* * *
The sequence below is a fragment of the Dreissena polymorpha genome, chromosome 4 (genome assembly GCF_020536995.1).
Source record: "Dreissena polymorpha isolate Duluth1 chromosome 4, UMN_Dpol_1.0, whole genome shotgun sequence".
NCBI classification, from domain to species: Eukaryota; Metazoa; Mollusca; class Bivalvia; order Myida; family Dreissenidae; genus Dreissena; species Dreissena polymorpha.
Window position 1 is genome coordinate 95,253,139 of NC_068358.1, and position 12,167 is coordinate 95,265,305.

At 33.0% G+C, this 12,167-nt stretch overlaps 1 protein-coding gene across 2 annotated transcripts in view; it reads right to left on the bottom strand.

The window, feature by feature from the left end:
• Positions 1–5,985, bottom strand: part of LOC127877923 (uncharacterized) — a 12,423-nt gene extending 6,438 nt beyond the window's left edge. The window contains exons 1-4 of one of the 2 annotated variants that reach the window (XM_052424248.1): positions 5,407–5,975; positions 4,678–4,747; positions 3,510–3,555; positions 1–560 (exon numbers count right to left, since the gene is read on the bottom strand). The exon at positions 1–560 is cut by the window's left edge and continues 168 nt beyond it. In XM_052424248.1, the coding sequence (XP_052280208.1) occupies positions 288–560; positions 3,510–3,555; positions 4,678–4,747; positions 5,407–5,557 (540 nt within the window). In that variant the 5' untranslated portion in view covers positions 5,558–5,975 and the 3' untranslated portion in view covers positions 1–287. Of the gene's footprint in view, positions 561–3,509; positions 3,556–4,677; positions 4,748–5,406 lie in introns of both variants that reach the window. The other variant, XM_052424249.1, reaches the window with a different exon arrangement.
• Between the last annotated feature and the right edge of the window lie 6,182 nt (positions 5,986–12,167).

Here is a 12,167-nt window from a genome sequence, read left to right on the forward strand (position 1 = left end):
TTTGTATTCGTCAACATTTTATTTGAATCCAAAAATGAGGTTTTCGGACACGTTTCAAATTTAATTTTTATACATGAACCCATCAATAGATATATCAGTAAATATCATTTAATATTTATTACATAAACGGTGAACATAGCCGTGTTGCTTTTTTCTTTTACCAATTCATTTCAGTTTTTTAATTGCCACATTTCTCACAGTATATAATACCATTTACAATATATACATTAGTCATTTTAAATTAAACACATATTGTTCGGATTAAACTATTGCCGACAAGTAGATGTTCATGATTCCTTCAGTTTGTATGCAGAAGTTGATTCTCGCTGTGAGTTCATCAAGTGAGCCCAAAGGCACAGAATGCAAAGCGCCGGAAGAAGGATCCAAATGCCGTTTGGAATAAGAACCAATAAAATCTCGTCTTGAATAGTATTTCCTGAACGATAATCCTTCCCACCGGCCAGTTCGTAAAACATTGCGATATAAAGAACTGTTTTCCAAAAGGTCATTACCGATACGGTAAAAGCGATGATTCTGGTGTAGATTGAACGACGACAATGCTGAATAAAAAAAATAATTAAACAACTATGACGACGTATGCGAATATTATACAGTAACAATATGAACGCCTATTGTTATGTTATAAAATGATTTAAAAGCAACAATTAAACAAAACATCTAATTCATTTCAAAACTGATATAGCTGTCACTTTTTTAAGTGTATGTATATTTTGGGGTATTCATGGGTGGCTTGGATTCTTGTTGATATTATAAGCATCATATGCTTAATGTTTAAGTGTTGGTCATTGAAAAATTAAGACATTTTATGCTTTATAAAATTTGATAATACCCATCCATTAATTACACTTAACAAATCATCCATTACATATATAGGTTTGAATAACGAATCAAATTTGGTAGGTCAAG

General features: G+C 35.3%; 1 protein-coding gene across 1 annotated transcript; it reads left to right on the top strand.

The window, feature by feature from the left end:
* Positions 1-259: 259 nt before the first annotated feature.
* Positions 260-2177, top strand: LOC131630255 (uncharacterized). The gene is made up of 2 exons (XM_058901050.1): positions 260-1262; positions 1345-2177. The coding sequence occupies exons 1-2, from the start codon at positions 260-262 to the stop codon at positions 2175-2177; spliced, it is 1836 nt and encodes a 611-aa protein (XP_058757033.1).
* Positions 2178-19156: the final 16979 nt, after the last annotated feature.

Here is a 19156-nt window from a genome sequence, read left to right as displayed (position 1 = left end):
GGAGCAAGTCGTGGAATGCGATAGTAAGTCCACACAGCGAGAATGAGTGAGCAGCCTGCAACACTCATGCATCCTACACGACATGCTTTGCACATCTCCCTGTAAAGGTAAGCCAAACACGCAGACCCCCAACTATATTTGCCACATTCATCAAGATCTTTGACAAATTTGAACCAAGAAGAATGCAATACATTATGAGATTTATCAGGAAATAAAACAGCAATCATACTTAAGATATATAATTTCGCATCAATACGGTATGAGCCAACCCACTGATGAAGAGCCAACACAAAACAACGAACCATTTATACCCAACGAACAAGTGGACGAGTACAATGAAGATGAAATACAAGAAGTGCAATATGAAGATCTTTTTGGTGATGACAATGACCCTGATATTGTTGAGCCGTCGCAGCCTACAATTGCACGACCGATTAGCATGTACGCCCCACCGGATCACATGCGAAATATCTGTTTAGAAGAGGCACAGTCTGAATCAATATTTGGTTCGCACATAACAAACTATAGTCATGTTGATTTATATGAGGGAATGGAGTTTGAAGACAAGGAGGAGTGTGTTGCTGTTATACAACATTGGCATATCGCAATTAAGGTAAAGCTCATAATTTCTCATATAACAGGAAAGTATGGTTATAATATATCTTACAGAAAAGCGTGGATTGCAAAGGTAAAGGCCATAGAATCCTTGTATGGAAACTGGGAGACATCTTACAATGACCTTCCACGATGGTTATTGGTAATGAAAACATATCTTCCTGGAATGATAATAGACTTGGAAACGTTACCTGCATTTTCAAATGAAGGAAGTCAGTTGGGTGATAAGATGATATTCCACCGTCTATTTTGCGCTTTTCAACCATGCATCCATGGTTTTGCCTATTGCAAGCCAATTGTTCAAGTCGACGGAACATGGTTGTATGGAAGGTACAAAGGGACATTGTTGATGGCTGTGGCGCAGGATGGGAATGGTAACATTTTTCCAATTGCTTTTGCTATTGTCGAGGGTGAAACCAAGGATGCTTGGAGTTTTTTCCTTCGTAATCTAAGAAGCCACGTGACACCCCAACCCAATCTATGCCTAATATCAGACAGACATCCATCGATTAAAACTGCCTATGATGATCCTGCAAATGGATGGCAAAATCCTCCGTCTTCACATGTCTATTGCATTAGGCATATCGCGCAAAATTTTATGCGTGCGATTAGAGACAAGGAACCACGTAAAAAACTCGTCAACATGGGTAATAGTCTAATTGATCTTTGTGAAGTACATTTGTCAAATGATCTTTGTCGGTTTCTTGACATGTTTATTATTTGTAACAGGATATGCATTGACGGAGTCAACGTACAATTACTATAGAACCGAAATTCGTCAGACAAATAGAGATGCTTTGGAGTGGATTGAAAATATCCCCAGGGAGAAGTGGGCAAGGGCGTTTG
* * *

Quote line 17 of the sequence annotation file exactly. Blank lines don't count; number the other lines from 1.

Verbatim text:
GGAGCAAGTCGTGGAATGCGATAGTAAGTCCACACAGCGAGAATGAGTGAGCAGCCTGCAACACTCATGCATCCTACACGACATGCTTTGCACATCTCCCTGTAAAGGTAAGCCAAACACGCAGACCCCCAACTATATTTGCCACATTCATCAAGATCTTTGACAAATTTGAACCAAGAAGAATGCAATACATTATGAGATTTATCAGGAAATAAAACAGCAATCATACTTAAGATATATAATTTCGCATCAATACGGTATGAGCCAACCCACTGATGAAGAGCCAACACAAAACAACGAACCATTTATACCCAACGAACAAGTGGACGAGTACAATGAAGATGAAATACAAGAAGTGCAATATGAAGATCTTTTTGGTGATGACAATGACCCTGATATTGTTGAGCCGTCGCAGCCTACAATTGCACGACCGATTAGCATGTACGCCCCACCGGATCACATGCGAAATATCTGTTTAGAAGAGGCACAGTCTGAATCAATATTTGGTTCGCACATAACAAACTATAGTCATGTTGATTTATATGAGGGAATGGAGTTTGAAGACAAGGAGGAGTGTGTTGCTGTTATACAACATTGGCATATCGCAATTAAGGTAAAGCTCATAATTTCTCATATAACAGGAAAGTATGGTTATAATATATCTTACAGAAAAGCGTGGATTGCAAAGGTAAAGGCCATAGAATCCTTGTATGGAAACTGGGAGACATCTTACAATGACCTTCCACGATGGTTATTGGTAATGAAAACATATCTTCCTGGAATGATAATAGACTTGGAAACGTTACCTGCATTTTCAAATGAAGGAAGTCAGTTGGGTGATAAGATGATATTCCACCGTCTATTTTGCGCTTTTCAACCATGCATCCATGGTTTTGCCTATTGCAAGCCAATTGTTCAAGTCGACGGAACATGGTTGTATGGAAGGTACAAAGGGACATTGTTGATGGCTGTGGCGCAGGATGGGAATGGTAACATTTTTCCAATTGCTTTTGCTATTGTCGAGGGTGAAACCAAGGATGCTTGGAGTTTTTTCCTTCGTAATCTAAGAAGCCACGTGACACCCCAACCCAATCTATGCCTAATATCAGACAGACATCCATCGATTAAAACTGCCTATGATGATCCTGCAAATGGATGGCAAAATCCTCCGTCTTCACATGTCTATTGCATTAGGCATATCGCGCAAAATTTTATGCGTGCGATTAGAGACAAGGAACCACGTAAAAAACTCGTCAACATGGGTAATAGTCTAATTGATCTTTGTGAAGTACATTTGTCAAATGATCTTTGTCGGTTTCTTGACATGTTTATTATTTGTAACAGGATATGCATTGACGGAGTCAACGTACAATTACTATAGAACCGAAATTCGTCAGACAAATAGAGATGCTTTGGAGTGGATTGAAAATATCCCCAGGGAGAAGTGGGCAAGGGCGTTTG